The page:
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Mercury continue to bewilder NASA despite Messenger mission updates about the planet

For decades, NASA scientists have been intrigued by strange hollows on Mercury's surface, a perplexing puzzle given the planet's harsh conditions.

By: HT TECH
Updated on: Nov 27 2023, 22:04 IST
Mysterious hollows on Mercury's surface, like those seen in this image from MESSENGER's mission, continue to baffle scientists. Despite recent data and research, their origin remains one of the planet's enduring enigmas. (representative image) (pixabay)
Mysterious hollows on Mercury's surface, like those seen in this image from MESSENGER's mission, continue to baffle scientists. Despite recent data and research, their origin remains one of the planet's enduring enigmas. (representative image) (pixabay)

Mercury may not be stealing the spotlight like Mars so often does, but the planet is as intriguing as the Red Planet. The surface of Mercury is marked by mysterious hollows, which have puzzled scientists for decades. These depressions vary in size from 60 feet to over a mile across and can be up to 120 feet deep, with no known origin. The planet's lack of atmosphere means that wind and water couldn't have created these hollows, leaving scientists searching for alternative explanations. And this is despite the fact that NASA had sent its Mercury Messenger spacecraft to study the planet thoroughly.

Some facts about Mercury

According to NASA, Mercury is the smallest planet in our solar system and is small and rocky. Notably, it does not have an atmosphere. Also, unlike Earth's 24-hour day, a day on Mercury lasts 59 Earth days and an year is just 88 Earth days long.

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Messenger Mission

The Mercury Messenger mission, launched by NASA, significantly contributed to our understanding of these hollows. It provided high-resolution images and data, revealing their unique features and characteristics.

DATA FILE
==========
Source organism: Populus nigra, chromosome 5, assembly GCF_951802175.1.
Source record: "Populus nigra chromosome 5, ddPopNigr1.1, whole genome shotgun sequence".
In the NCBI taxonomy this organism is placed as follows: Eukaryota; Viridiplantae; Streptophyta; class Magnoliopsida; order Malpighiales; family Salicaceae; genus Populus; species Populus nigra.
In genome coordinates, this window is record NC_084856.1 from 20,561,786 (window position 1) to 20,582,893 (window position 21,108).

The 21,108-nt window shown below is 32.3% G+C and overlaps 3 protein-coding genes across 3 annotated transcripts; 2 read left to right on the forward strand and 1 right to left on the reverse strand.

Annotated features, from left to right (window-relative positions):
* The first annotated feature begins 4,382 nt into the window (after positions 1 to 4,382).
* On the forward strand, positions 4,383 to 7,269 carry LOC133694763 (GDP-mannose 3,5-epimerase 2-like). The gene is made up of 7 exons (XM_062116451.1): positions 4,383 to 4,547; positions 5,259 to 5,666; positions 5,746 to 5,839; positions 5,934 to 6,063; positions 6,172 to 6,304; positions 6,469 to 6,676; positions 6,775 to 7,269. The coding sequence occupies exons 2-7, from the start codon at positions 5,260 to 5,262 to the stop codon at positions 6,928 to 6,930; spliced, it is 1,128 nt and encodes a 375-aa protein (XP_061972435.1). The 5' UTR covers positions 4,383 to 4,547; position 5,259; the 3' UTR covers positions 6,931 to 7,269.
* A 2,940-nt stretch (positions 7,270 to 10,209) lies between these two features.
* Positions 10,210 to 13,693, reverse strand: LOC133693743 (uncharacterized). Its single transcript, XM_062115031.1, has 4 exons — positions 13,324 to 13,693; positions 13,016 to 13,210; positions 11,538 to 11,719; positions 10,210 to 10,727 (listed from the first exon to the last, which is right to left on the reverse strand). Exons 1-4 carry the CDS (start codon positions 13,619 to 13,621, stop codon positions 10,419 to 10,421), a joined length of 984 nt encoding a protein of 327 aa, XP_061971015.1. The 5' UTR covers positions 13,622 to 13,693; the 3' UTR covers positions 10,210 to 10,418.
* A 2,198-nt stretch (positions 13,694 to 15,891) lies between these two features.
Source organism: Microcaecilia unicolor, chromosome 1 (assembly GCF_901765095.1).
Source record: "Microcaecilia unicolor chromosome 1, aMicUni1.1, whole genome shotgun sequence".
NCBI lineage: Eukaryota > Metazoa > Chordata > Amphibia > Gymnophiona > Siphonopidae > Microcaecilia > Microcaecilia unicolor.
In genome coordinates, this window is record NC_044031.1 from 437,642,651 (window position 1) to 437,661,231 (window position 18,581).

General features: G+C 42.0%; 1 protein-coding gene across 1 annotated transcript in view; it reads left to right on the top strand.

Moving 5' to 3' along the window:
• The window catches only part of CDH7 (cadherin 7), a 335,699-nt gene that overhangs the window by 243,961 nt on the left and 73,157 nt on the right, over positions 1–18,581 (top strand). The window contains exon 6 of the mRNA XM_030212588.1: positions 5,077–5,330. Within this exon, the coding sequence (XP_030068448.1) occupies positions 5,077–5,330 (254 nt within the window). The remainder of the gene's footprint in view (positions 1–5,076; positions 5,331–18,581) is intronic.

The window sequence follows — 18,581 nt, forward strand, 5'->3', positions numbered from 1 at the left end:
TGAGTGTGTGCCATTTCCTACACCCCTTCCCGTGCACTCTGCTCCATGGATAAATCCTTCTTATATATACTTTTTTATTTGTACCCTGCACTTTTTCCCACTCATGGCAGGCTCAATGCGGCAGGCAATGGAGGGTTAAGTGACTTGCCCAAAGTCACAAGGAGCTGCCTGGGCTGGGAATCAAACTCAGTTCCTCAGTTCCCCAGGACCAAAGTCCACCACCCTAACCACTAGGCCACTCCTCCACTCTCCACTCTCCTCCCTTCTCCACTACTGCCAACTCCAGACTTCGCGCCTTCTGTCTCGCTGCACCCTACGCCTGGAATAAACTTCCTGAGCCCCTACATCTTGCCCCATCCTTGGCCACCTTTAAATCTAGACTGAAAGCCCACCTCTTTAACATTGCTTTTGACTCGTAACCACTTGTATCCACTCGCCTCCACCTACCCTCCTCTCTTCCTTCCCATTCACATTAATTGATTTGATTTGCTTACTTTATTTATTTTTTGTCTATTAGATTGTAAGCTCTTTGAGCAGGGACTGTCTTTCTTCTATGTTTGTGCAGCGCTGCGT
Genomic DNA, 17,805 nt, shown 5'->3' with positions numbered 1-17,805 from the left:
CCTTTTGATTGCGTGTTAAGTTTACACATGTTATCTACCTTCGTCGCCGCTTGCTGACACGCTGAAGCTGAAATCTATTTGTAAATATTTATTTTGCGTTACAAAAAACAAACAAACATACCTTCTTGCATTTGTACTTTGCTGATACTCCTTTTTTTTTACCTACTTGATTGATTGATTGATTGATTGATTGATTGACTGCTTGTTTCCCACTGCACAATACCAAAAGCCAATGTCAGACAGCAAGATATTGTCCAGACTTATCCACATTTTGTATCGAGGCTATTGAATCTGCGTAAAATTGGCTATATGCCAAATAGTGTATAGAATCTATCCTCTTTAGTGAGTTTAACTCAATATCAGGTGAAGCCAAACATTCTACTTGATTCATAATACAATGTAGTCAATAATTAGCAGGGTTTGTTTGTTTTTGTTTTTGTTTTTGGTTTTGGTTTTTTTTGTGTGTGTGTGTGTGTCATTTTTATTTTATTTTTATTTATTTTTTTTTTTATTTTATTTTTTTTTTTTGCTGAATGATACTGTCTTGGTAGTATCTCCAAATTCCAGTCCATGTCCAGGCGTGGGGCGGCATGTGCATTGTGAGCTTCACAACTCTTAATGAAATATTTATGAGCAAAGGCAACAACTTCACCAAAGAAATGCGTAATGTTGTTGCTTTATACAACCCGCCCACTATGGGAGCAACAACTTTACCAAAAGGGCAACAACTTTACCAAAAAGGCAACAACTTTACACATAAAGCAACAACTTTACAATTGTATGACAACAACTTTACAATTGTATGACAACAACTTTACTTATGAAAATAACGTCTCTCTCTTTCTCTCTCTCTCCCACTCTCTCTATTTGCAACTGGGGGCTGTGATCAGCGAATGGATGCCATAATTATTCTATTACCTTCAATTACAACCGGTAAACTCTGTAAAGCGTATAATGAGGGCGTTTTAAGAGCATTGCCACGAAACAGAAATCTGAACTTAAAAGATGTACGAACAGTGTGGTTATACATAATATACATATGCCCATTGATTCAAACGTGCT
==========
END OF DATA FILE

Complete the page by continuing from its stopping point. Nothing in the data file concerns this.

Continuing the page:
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These Mercury hollows are distinct from most other surface features and are among the youngest and brightest elements on Mercury, with an estimated age of about 100,000 years.

One theory suggests that central mounds or mountains inside impact craters, known as "peak rings," might be related to the hollow formation. These peaks could result from material thrust upward during the impact.

The intense heat, radiation, and solar wind that Mercury endures may contribute to the creation of these hollows. Certain minerals could vaporize under these extreme conditions, making the rock crumble and erode, forming the depressions.

Another hypothesis proposes that dark areas on Mercury's surface, likely graphite deposits, are disintegrated by solar wind, leaving behind hollowed regions of brighter, blue-tinged materials.

Unlike similar depressions found in Mars' carbon dioxide ice, Mercury's hollows are in rock and often exhibit bright interiors and halos.

While MESSENGER spacecraft has concluded its mission and crashed into Mercury, scientists are still analyzing the wealth of data it collected, hoping to uncover more insights about these enigmatic hollows.

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First Published Date: 27 Nov, 22:04 IST
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